Compelled to remain at home by the pandemic, millions of Americans actively engaged with the humanities, according to a recent survey commissioned by the Humanities Indicators, a project of the American Academy of Arts and Sciences. The nationally representative survey of 1,000 adults in May 2020 found that during the stay-at-home restrictions Americans engaged in an average of five humanities activities at least sometimes.
Among the key findings:
History: Watching shows with historical content was the most popular activity by a wide margin, with over 70 percent of American adults watching these shows at least sometimes, and approximately a quarter watching very often. The second most-commonly engaged in activity was also history-related. The survey found that 55 percent of Americans spent at least some time researching a history subject of interest (via the Internet or other means).
Reading: More than half of Americans read fiction books sometimes or more often during the lockdown, although almost one-third did not read fiction at all. A somewhat smaller share (47 percent) read nonfiction at least occasionally, with 28 percent of adults doing so often or very often.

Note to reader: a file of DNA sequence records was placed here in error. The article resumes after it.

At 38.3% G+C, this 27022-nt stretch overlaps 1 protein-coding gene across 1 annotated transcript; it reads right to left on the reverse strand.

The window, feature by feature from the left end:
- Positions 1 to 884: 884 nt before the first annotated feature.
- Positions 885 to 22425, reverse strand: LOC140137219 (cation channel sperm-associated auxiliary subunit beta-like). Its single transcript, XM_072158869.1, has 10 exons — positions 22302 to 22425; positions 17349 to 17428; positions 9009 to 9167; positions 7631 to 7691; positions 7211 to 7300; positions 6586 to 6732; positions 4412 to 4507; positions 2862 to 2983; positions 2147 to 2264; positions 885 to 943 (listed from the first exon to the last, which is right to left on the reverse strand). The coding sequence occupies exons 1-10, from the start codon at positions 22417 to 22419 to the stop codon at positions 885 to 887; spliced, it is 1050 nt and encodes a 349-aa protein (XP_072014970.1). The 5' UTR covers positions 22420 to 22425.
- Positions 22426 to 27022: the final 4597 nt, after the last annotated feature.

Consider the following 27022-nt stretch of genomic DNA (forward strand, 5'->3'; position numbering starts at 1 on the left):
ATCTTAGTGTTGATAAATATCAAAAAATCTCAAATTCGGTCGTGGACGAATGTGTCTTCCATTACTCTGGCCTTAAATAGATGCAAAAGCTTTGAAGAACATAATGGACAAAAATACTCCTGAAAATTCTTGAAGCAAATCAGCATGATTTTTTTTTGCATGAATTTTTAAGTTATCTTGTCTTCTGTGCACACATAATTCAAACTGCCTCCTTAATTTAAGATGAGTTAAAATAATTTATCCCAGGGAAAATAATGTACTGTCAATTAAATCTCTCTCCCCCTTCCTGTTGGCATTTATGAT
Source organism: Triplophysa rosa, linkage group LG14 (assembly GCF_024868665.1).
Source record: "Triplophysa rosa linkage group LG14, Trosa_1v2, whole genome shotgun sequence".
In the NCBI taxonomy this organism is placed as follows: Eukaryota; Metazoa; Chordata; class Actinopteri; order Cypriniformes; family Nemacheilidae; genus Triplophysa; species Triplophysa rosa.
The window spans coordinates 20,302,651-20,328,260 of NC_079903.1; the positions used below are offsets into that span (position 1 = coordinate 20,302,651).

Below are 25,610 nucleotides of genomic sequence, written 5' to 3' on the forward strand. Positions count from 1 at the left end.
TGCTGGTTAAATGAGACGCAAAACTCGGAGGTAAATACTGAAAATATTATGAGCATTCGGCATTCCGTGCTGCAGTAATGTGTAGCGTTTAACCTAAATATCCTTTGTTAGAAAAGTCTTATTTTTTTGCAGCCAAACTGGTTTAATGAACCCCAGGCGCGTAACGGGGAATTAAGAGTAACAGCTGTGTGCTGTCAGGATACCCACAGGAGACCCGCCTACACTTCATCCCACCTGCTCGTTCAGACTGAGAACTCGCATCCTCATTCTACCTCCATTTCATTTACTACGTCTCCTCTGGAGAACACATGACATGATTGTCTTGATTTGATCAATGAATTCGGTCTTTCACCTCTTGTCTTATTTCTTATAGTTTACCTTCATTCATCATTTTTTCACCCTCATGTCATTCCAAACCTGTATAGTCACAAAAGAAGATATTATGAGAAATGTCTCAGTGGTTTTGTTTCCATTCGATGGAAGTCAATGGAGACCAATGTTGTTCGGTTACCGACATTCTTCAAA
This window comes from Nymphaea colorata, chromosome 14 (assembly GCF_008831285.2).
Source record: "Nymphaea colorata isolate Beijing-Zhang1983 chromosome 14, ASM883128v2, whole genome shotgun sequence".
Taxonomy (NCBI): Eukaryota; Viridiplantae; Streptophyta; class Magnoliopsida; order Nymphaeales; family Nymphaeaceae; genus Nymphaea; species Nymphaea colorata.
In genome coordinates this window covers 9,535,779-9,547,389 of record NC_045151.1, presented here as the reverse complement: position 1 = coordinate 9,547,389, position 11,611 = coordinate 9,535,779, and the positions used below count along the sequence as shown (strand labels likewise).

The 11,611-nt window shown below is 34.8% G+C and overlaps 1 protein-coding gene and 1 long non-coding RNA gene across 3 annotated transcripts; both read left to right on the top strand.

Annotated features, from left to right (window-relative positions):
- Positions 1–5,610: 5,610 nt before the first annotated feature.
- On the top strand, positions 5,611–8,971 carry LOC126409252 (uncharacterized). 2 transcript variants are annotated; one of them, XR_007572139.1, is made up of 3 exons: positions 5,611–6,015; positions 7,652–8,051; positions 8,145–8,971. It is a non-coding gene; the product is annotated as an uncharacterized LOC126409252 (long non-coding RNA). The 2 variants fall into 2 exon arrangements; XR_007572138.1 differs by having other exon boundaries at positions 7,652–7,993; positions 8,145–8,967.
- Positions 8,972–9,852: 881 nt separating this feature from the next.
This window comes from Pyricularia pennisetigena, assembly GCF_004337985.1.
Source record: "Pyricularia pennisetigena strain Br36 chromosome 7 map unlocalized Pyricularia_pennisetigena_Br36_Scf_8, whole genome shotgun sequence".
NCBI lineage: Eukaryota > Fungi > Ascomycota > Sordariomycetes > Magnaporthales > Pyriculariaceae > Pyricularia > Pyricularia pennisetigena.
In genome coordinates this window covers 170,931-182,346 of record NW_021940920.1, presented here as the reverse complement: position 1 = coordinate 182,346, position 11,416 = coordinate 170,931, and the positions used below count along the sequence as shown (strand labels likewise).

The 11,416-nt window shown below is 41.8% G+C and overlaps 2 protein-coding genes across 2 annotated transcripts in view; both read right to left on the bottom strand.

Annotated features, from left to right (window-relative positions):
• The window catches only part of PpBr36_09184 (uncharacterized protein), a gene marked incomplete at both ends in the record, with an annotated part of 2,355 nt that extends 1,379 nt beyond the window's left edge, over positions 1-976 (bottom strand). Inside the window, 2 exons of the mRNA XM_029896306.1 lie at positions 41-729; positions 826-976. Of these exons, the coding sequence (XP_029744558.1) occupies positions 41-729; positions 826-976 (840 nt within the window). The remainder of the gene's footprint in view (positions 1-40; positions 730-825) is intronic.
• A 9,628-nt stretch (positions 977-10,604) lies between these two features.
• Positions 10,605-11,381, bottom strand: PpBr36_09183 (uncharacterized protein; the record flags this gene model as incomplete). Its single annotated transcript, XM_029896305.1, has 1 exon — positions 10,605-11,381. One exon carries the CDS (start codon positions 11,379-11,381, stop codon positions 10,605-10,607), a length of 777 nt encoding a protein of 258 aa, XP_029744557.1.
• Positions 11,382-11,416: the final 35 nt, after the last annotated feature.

This survey was a follow-up to a much larger, national survey about public engagement with and attitudes toward the humanities that was conducted in fall 2019 (with responses from 5,015 Americans). That study was the first of its kind and will be published in November by the American Academy of Arts and Sciences. It will provide more detailed information as to who engages in these activities—and how often; how Americans feel about the humanities; how they experienced the humanities as children; and the role the humanities play in Americans’ work lives. You can register to be among the first to learn about the release, and to receive invitations to the roll-out event and subsequent conversations about the study’s findings.
Direct to All Survey Findings/Chart